Just to be clear, former President Cristina Fernández de Kirchner has been indicted in eleven different cases of corruption, for which she’s had five preventive prison requests, and five trials in different stages of advancement. Ten of those cases are or have been in judge Bonadio’s hands. Cristina’s first trial is scheduled to begin on May 21, where she will sit on the bench alongside former federal planning minister Julio De Vido, public works secretary José López, and disgraced businessman Lázaro Báez, among others. They are accused of handing over public works projects to people like Báez in exchange for bribes. In a related case known as Hotesur, Cristina and her children—Máximo and Florencia—are accused of laundering that money through their hotels Alto Calafate, Las Dunas and La Aldea. Cristina has shielded her daughter by taking her to Cuba for a medical treatment that raises suspicion, while she and Máximo hold Congressional immunity. Bonadio continues to breathe down her neck in the cuadernos case, which has been soiled by federal prosecutor Carlos Stornelli. Working in tandem, Bonadio and Stornelli charged 100 businessmen and Cristina, extracting plea bargains that would prove collusion between corrupt businessmen and Kirchnerite officials to extort hundreds of millions from the state. Doubts remain as to whether the case was being turned toward Cristina, with businessmen being “pressured” into involving her. The evidence leaves a pretty clear trace of what her henchmen were doing, yet Stornelli’s involvement with a pseudo-spy involved with the AFI intelligence agency has cast a massive shadow over the whole investigation.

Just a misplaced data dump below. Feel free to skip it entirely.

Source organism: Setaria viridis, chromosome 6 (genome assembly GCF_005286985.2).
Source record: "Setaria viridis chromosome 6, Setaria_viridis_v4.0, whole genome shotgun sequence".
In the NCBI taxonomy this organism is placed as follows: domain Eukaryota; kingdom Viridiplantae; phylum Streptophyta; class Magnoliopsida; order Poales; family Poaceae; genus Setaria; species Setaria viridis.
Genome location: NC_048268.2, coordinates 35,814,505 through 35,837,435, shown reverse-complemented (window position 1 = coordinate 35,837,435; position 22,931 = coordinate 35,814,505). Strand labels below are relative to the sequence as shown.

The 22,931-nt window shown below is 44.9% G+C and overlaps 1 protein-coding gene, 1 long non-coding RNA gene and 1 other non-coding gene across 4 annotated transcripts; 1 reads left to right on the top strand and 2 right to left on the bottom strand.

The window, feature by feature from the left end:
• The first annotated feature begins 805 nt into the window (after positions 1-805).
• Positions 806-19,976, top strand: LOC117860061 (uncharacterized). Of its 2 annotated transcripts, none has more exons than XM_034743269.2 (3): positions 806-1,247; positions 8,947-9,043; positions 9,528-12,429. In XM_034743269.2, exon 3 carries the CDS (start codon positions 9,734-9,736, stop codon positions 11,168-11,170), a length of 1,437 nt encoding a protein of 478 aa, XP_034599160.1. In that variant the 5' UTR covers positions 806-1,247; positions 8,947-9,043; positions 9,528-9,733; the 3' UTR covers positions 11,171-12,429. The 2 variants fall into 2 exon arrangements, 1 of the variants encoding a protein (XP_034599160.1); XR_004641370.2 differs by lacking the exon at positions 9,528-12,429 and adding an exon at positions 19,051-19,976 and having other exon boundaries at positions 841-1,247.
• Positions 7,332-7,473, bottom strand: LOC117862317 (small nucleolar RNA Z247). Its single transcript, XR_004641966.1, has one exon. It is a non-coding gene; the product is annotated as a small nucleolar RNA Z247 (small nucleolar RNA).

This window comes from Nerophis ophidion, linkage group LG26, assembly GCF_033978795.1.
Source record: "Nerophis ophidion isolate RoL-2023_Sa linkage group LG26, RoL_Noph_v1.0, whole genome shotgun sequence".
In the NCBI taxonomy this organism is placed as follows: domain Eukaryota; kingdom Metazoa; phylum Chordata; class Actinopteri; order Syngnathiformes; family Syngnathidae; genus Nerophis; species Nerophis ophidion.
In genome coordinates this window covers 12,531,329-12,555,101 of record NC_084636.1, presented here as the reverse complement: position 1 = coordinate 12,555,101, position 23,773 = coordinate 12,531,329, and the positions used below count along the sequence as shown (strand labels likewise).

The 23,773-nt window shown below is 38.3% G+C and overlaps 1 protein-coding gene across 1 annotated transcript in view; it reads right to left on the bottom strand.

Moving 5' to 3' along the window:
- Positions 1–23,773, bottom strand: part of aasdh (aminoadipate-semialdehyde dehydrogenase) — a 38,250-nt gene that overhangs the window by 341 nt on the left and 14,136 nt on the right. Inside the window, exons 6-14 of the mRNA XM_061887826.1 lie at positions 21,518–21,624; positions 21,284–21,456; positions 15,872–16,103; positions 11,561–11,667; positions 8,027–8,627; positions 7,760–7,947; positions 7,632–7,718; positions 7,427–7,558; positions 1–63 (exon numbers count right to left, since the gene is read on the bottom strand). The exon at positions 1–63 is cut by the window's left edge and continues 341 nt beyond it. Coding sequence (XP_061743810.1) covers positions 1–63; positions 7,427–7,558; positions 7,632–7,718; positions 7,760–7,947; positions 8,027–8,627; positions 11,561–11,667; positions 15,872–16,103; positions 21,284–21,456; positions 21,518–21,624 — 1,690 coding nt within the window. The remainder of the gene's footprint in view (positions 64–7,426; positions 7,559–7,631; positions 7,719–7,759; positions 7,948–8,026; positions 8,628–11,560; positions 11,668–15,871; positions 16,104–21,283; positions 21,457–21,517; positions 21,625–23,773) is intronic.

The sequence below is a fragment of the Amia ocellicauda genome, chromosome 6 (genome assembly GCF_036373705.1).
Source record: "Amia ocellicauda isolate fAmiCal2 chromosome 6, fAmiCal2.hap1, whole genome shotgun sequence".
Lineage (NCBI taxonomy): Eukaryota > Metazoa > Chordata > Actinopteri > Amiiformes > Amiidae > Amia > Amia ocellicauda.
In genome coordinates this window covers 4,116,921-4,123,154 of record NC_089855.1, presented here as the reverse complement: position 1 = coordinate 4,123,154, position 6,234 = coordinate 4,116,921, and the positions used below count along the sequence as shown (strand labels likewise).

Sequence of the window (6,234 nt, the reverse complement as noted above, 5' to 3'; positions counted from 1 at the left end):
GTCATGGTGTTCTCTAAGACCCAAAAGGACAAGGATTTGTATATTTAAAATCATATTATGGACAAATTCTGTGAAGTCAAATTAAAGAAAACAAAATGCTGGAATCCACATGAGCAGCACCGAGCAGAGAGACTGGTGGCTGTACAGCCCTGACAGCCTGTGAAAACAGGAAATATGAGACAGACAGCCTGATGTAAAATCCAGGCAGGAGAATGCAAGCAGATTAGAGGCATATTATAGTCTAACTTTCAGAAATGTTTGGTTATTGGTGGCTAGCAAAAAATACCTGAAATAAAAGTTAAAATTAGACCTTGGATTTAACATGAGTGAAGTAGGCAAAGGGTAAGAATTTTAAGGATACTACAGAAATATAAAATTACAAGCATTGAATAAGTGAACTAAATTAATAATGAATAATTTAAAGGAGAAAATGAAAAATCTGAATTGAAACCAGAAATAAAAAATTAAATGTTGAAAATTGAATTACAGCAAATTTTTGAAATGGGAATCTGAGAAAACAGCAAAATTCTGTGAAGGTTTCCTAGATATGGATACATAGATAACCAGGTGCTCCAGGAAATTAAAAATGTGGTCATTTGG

Stornelli relied on illicit espionage for information picked up by thugs like Marcelo D’Alessio, who collaborated with organic and inorganic AFI agents, and had access to information provided by foreign intelligence agencies, including those tied to the US Embassy. D’Alessio also extorted sketchy businessmen out of money in order to keep their freedom, supposedly helping them avoid prosecution in corruption cases. Stornelli was not alone in using this information, as judge Alejo Ramos Padilla of Dolores has been investigating, he was joined by the likes of Elisa “Lilita” Carrió and Prosecutor Juan Ignacio Bidone, who worked on the “General Rodríguez triple homicide” drug case, among others. The more judge Ramos Padilla investigates, the farther the network extends, to the point where it has also reached “bagman” Leonardo Fariña, the main witness in the “K money route” case. Whether Bonadio was a willing part of the espionage ring, or benefitted from it, remains to be seen. What is clear is that every high-profile corruption case is currently under suspicion and the impartiality of judges, prosecutors, witnesses and journalists is no longer taken for granted. Can justice occur in this context? What is justice?
It all seems to go full circle. Bonadio, the vindictive judge that has been on Cristina’s tail since 2015, is probably the only man that can set the precedents that could put an end to public-private corruption in Argentina. At the same time, he remains suspiciously close to illicit acts of extortion that could derail the whole investigation, despite what appears to be clear evidence of foul play.
In Argentina, sometimes, it’s very difficult to pick sides.